“The Chilling Adventures of Sabrina” returned for its third season on Jan. 24, giving fans yet another dose of teen drama and witchcraft. “The Fright Club” teams up again to take on the challenges of dealing with hormones while fighting the supernatural. Although season three has a lot of highlights and iconic moments, it certainly carries some significant shortcomings.
From the start of this season, one very noticeable thing is the visibly bigger budget that this season had to work with. From the music video “Straight to Hell” and targeted social media marketing to the overall production quality, it was clear that the production studio brought their A-game. While the focus on effects sometimes felt unnecessary, there was a noticeable increase in the quality of the CGI.
A striking distance between this season and others was the overall quality of the soundtrack and music. Unlike previous seasons where the music was just songs that include themes of witchcraft, the shift towards music that actually fits the situation and mood within the episodes was far more appropriate and appreciable. The combination of subtle and very noticeable differences made the season feel far more composed in its narrative and armospher than those previous.
While the season had many high points, it also had many shortcomings. The third season handled a lot of major plot points, but overall significantly failed to show the different sides of all the characters. In the past couple of seasons, multiple characters have dealt with serious issues and battle scars, but overall they lack realistic human wear and tear.
Outside of a few key characters, there also was a general lack of development for many characters, especially for Sabrina. Sabrina’s one-dimensionality and total lack of growth can at times be incredibly disconcerting and frustrating. Her inability to consistently grapple with the real consequences of her actions reaches impossible heights in the third season, making Sabrina quite a nuisance in this season.
Another thing that must be discussed is the show’s focus on underage teenage sex. As the writers for the show’s previous works include “Riverdale,” it is not entirely surprising. While the show does better than “Riverdale” when it comes to depicting the actual act, there are still some crucial problems.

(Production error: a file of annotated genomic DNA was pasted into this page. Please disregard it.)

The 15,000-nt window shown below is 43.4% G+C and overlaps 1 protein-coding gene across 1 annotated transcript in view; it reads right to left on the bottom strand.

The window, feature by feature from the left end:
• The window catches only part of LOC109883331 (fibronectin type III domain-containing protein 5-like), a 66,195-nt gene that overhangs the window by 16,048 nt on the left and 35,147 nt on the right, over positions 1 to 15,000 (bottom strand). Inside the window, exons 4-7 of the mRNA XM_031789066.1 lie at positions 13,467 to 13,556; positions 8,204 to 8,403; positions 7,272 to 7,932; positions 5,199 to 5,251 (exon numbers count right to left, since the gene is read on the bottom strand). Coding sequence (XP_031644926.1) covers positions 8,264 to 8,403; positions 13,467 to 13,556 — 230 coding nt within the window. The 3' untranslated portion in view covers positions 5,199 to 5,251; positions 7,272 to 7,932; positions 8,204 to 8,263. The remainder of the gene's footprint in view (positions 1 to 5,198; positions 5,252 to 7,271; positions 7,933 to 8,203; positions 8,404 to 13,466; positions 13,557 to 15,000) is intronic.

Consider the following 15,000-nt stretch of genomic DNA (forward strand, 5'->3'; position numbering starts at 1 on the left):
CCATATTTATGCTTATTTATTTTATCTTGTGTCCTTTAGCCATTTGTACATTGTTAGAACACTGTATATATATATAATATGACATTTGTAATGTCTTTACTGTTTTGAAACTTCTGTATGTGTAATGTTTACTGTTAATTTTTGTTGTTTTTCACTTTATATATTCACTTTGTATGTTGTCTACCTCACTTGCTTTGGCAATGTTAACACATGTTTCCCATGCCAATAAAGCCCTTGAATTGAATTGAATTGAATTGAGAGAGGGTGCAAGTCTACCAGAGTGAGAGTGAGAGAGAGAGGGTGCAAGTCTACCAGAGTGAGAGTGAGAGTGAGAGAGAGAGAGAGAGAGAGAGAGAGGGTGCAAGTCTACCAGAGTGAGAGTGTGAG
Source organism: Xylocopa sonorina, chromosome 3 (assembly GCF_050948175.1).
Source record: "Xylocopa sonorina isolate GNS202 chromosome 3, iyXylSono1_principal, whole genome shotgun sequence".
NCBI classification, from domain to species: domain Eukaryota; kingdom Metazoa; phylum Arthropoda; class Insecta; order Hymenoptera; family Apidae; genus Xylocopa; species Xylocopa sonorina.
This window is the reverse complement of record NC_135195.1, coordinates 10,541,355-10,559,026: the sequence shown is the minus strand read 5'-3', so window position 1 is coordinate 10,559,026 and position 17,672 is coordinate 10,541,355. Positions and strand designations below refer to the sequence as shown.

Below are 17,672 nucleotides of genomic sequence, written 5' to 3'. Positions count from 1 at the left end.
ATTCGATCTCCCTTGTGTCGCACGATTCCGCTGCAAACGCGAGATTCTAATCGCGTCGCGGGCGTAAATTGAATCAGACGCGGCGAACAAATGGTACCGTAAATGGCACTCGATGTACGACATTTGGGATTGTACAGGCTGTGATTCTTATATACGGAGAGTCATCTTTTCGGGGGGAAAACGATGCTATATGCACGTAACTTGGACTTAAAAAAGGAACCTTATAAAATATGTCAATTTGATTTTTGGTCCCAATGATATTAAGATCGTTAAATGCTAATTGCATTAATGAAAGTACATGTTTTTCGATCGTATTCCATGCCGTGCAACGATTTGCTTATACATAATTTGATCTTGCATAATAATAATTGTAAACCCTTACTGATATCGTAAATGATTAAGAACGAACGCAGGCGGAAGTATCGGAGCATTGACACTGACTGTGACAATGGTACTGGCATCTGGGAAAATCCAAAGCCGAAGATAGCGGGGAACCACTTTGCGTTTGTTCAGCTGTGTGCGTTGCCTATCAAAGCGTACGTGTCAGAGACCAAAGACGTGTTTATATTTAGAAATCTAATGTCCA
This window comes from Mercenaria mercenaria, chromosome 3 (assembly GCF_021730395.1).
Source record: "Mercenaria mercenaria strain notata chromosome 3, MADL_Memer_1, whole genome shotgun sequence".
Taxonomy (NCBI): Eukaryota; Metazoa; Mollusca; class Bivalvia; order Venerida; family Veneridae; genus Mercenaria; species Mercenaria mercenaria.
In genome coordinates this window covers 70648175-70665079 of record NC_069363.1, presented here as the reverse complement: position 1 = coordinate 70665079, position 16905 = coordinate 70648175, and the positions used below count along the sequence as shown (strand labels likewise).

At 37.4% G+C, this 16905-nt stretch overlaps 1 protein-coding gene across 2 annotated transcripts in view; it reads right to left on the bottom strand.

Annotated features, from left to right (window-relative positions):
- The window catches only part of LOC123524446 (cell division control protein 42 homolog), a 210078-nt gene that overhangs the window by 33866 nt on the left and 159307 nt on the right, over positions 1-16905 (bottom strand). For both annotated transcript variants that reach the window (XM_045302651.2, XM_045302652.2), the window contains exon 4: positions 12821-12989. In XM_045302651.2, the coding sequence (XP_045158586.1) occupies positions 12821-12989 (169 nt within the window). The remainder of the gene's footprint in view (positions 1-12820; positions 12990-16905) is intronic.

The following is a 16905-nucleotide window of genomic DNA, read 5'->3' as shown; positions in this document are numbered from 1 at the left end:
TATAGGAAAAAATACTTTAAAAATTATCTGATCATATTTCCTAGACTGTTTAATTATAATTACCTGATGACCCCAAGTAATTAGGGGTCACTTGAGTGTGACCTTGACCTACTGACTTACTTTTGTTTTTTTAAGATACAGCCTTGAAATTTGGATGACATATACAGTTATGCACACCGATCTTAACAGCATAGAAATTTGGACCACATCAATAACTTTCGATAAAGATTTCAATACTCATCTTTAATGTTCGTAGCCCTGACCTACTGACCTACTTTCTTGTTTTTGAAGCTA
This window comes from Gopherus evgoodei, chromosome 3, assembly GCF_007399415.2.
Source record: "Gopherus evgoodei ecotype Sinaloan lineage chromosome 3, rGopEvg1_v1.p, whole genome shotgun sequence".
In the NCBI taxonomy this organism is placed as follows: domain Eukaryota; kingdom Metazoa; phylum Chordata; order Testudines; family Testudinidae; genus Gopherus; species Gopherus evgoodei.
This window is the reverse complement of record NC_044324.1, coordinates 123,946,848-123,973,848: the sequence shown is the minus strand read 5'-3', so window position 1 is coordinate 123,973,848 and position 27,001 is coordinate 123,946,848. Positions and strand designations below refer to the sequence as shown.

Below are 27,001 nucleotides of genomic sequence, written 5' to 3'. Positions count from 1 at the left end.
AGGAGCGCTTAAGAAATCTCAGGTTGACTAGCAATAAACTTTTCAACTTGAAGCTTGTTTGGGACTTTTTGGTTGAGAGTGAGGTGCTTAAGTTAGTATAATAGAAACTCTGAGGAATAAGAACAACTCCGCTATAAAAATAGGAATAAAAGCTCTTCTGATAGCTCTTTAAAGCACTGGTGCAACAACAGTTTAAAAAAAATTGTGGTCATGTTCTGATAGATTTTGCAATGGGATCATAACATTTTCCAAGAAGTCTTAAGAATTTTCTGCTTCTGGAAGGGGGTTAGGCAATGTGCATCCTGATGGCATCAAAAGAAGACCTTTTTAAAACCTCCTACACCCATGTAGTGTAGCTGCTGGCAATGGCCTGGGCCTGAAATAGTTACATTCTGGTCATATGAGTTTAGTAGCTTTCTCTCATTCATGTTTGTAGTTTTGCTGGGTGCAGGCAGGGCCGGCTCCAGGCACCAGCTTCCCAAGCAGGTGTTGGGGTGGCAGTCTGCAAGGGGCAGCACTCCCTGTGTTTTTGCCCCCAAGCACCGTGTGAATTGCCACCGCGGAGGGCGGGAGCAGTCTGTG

Regardless of the real actors’ ages, the show again discusses and features a fair bit of sex between characters who are not legally of age.
While promoting dialogue about these issues can be beneficial for younger and impressionable viewers, hyper sexualizing minors and intentionally displaying unrealistic narratives of sex are not okay.
To make matters worse, this season takes the time to deliberately highlight which main characters are virgins and which ones are not, and it fails to properly navigate the problematic subject. While the show is tied to Riverdale, it could do a world of good to focus less on the subject matter of underage sex.
Overall, the season did an excellent job of keeping the story riveting and exciting. While the show still lives in the shadow of other supernatural television shows with teen leads like “Buffy the Vampire Slayer,” it has done an excellent job of carving out a place for itself.
Towards the end of this season, the writing turned to hackneyed resolutions for conflicts that will have repercussions on the show going forward.
Still, hopefully the writers properly will take that into account and address it adequately. The season executed many things well but left some things to be desired. “The Chilling Adventures of Sabrina” has proven that it can handle what would usually be a season three slump, and it is exciting to consider what might follow in subsequent seasons.